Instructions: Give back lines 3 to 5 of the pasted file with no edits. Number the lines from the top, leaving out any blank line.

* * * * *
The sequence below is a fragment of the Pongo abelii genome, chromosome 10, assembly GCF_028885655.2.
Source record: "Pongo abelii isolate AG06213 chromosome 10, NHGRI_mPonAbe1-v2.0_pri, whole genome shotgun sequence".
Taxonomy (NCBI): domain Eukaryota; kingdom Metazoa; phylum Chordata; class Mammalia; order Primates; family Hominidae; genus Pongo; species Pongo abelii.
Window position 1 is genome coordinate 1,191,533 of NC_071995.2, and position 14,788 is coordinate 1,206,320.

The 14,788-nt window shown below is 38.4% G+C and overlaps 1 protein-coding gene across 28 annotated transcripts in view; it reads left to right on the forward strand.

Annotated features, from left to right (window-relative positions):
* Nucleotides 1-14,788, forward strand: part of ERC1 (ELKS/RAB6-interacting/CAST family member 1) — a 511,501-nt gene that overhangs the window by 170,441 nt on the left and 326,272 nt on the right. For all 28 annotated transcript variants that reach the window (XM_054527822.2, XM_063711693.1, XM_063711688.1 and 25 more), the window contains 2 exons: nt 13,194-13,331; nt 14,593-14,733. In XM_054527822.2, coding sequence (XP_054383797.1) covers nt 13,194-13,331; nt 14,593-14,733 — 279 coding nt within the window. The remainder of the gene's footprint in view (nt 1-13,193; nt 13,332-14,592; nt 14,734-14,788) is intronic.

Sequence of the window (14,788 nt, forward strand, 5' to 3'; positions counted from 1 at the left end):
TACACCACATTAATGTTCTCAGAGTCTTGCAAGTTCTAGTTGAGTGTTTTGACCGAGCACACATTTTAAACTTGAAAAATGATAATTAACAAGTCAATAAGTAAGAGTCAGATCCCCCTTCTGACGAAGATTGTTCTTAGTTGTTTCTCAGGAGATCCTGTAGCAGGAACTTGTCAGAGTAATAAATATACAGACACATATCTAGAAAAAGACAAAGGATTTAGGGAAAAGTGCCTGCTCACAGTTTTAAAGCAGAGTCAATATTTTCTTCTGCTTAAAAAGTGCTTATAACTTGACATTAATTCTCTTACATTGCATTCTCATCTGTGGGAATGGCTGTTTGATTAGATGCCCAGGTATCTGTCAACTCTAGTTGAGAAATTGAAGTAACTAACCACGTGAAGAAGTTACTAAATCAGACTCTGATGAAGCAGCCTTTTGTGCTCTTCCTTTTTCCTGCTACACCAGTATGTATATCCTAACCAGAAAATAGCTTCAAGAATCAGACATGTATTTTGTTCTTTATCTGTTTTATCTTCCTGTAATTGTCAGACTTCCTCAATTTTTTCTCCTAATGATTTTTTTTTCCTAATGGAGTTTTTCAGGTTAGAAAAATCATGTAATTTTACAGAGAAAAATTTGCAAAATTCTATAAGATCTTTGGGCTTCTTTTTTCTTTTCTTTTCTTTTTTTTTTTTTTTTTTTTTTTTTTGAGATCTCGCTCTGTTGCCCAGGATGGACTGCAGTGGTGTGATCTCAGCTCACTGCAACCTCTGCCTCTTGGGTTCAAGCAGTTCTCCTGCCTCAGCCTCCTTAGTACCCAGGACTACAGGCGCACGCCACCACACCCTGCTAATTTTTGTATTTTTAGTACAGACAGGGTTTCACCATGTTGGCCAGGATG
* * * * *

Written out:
Taxonomy (NCBI): domain Eukaryota; kingdom Metazoa; phylum Chordata; class Mammalia; order Primates; family Hominidae; genus Pongo; species Pongo abelii.
Window position 1 is genome coordinate 1,191,533 of NC_071995.2, and position 14,788 is coordinate 1,206,320.

The 14,788-nt window shown below is 38.4% G+C and overlaps 1 protein-coding gene across 28 annotated transcripts in view; it reads left to right on the forward strand.